Contacting the funeral home, shopping for cremation urns, organizing family gatherings – there’s a lot to do when a loved one dies. For most folks, it may be the first time they’re handling all these important decisions!
Having some guidance can make a big difference and help relieve stress during the process. This article provides step-by-step instructions on how to write an obituary so you have one less thing to worry about.
Eulogy and Obituary – Not the Same Thing
Before you get ahead of yourself, it’s important to recognize that an obituary is not the same thing as a eulogy. While a eulogy is typically a short speech presented in person at a funeral service or memorial gathering, an obituary is a written piece that may appear online or in a newspaper.
Because eulogies are presented in person, they are often very emotional speeches that capture the spirit of the deceased by recapping funny or motivational stories and private memories that illustrate their personality. Eulogies tend to focus on the individual relationship and bond that was formed between the deceased and the speaker, and they tend to have a much less formal tone than obituaries, as they highlight very personal memories.
Focus on the Purpose of an Obituary
The main purpose of an obituary is to let people know that the individual has died and inform readers of any funeral arrangements that may take place. An obituary is intended to share information with people who may not be aware that the individual was ill or may not have been in contact with the family recently – like old friends, coworkers, or neighbors. For this reason, it’s important to share a variety of informative details from the deceased person’s life so that people who may have known the individual years ago will recall them and become aware of the recent news.
5 Things to Include with Step-by-Step Instructions
Writing an obituary can be tricky because it needs to be specific in certain details – but not too specific in other details of the person’s life. Here’s a blueprint for writing a classic obituary.
Step 1 – Death Announcement. Include the person’s full name, place/date of birth, place/date of death, and age at the time of death. No need to include the cause of death unless you’d like to.
Step 2 – Service Info. Include the type of service that will be held (church service, visitation, celebration of life), time and place, funeral parlor, and whether it is open to the public to attend. This helps people know what to wear and the type of behavior expected. For example, a casual celebration of life held at a public park is likely to be a very different than a funeral held in a traditional place of worship.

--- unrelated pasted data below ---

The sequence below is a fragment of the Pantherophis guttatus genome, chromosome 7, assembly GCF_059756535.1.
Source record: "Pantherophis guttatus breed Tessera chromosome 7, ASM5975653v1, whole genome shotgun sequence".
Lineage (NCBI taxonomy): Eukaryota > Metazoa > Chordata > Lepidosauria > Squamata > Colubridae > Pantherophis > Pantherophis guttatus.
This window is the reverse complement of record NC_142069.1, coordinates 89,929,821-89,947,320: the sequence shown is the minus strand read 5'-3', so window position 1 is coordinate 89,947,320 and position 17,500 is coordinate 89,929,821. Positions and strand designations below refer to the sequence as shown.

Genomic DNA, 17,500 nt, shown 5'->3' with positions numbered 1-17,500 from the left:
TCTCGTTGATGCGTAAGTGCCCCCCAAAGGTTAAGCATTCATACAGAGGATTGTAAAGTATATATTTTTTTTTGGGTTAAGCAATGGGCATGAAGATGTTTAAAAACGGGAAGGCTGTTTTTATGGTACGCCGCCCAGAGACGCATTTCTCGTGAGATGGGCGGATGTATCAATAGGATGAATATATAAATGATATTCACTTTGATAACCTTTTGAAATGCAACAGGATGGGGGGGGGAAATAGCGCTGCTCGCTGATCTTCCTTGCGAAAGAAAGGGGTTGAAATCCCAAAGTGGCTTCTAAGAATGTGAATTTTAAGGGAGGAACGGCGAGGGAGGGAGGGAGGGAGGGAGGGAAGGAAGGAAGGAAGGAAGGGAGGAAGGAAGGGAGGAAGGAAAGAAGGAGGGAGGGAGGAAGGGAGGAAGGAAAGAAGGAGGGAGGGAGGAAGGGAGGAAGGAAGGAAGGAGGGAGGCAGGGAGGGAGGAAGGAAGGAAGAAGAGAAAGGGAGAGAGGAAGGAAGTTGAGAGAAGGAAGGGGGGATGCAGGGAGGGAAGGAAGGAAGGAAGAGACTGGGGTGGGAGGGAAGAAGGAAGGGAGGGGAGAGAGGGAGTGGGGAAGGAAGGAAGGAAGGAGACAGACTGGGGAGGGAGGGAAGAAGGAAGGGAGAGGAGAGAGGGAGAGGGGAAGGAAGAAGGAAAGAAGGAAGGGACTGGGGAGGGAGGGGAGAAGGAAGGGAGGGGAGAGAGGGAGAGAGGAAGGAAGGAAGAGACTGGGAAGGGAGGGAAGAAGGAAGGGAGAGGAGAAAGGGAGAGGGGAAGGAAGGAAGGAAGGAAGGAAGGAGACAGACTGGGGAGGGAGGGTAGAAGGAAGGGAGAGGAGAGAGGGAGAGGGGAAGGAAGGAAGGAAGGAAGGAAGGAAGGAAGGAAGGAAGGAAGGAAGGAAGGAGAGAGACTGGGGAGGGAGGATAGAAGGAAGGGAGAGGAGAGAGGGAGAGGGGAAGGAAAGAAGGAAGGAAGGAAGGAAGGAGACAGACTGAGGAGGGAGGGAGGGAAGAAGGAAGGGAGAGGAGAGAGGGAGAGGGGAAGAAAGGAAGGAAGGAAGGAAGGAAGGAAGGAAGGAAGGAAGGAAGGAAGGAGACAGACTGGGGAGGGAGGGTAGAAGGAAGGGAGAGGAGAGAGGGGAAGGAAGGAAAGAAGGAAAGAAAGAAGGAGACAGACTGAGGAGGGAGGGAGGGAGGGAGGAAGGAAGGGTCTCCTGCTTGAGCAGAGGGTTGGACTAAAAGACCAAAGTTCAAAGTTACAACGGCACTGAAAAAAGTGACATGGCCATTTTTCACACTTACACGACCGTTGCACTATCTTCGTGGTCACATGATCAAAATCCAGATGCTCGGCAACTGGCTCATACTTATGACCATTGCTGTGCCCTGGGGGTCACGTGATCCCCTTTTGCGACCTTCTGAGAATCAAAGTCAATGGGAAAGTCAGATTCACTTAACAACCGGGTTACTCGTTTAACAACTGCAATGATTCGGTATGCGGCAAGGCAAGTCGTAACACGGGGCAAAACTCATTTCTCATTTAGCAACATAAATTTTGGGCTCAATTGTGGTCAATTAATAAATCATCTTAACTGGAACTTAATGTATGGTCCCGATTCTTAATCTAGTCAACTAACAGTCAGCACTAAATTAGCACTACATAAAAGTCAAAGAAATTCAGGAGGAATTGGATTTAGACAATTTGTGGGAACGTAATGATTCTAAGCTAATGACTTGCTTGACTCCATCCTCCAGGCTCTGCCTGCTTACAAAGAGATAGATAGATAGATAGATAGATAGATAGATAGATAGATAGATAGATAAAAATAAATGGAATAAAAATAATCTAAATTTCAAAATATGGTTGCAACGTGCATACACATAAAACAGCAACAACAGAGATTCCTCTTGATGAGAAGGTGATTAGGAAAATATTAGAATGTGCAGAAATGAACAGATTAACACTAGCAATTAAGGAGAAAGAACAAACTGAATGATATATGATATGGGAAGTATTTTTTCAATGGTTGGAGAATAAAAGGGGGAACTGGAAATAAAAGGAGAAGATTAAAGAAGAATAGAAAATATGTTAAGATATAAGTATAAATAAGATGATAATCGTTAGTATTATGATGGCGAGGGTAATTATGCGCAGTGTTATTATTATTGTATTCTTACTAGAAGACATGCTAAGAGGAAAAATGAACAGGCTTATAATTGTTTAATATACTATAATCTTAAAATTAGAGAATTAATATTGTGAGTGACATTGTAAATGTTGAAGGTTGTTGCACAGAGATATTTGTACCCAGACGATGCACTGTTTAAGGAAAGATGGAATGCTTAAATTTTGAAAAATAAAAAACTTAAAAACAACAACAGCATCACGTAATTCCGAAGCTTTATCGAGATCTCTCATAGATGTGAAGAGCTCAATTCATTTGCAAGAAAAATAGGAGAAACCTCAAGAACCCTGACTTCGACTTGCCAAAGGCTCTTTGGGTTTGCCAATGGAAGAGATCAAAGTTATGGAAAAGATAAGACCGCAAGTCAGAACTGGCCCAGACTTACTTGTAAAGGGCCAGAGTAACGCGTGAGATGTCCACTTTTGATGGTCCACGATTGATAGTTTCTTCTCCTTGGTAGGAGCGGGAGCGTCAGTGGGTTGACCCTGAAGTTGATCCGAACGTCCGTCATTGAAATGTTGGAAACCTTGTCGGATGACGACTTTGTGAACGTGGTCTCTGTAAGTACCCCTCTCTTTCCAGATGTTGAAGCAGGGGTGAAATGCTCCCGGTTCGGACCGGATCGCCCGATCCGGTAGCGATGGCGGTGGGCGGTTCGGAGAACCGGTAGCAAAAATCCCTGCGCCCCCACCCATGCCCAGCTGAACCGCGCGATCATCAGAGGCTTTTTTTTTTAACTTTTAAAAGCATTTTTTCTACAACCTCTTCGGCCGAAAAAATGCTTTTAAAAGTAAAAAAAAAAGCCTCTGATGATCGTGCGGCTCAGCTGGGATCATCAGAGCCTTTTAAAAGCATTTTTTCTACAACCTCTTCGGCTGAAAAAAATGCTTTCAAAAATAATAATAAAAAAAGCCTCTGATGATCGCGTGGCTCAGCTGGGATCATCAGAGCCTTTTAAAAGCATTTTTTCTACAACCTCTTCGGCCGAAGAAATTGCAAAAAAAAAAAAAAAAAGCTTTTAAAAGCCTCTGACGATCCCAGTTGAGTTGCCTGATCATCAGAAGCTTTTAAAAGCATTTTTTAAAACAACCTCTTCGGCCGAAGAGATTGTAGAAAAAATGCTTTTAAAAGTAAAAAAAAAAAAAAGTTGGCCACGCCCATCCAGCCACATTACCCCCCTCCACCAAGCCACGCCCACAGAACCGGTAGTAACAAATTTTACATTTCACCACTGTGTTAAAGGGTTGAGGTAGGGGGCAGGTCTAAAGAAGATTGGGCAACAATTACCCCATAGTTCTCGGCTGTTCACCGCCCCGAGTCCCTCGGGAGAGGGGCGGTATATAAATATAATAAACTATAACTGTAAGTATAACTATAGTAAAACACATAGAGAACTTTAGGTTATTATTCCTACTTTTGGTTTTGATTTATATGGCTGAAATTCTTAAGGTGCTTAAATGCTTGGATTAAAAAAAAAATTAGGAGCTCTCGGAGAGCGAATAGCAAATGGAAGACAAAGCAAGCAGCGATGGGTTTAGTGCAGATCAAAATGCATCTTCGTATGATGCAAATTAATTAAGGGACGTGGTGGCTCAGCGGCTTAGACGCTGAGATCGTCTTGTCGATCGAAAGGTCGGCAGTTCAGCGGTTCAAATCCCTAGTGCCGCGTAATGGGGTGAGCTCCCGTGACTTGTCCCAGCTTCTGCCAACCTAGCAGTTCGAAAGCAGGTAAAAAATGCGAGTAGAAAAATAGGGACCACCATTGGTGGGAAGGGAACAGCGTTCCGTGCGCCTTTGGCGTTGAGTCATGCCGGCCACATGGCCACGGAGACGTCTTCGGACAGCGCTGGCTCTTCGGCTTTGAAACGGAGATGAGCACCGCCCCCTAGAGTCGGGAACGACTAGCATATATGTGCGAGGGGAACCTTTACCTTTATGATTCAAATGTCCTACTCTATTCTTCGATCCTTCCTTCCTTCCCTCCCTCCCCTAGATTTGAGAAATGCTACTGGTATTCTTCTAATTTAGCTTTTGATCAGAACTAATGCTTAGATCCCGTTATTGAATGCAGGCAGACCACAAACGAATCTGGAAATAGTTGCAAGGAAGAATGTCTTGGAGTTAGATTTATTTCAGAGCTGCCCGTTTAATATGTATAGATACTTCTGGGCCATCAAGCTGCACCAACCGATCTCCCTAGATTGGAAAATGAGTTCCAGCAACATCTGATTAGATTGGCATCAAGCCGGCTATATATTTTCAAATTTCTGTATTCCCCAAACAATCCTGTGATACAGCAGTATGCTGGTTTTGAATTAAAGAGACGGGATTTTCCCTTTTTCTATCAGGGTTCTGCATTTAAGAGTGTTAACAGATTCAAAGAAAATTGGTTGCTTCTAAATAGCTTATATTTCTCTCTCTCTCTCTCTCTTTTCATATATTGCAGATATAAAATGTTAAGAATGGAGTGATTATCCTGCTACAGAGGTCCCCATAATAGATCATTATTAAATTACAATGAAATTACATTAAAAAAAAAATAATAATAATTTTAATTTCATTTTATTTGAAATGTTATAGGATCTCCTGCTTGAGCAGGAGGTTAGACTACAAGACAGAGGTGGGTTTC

Step 3 – Brief Biography. List a few of the person’s greatest achievements or unique experiences in their life. This may include special hobbies, contributions to the community, or educational/career milestones they were proud of.
Step 4 – Family & Close Friends. An obituary usually lists the immediate family members and very close friends that are still living, as well as close family members who have passed.
Step 5 – Personal Touch. Some families choose to close an obituary with a popular saying, short poem, or qualifying detail that represents the deceased’s personality. Another option is to request donations to go towards a particular cause that the deceased was fond of, in lieu of flowers.
Additional Details for an Obituary
Every obituary is slightly different, and you’ll likely have some wiggle room to make it unique. Some platforms may allow you to include a photograph of the deceased to be pictured alongside the obituary. But keep in mind that printed papers often charge by the word or have a word limit, so brevity is key.Once you have the obituary written, you can then focus on the other details that are important – like arranging the service, finding the right cremation urn, and gathering friends and family.